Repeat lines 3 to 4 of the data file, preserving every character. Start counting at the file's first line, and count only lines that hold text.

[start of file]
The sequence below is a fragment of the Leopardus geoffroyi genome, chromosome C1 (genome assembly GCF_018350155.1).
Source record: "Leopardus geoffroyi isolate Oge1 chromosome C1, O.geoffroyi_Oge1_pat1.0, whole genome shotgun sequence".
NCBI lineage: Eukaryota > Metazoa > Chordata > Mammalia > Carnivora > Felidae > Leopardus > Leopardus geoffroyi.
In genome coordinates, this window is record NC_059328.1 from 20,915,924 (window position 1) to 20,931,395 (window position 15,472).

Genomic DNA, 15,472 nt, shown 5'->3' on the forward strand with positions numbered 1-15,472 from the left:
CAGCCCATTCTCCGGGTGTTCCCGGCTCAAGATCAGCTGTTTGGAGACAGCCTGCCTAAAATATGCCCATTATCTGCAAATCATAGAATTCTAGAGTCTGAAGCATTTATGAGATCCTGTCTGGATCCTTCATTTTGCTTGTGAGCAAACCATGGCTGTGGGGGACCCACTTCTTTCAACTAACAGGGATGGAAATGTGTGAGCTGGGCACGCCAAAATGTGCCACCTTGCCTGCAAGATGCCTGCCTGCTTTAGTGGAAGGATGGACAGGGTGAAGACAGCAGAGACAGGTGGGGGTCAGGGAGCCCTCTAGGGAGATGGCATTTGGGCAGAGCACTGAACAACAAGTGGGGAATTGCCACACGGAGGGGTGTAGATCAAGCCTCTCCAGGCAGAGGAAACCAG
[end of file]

NCBI lineage: Eukaryota > Metazoa > Chordata > Mammalia > Carnivora > Felidae > Leopardus > Leopardus geoffroyi.
In genome coordinates, this window is record NC_059328.1 from 20,915,924 (window position 1) to 20,931,395 (window position 15,472).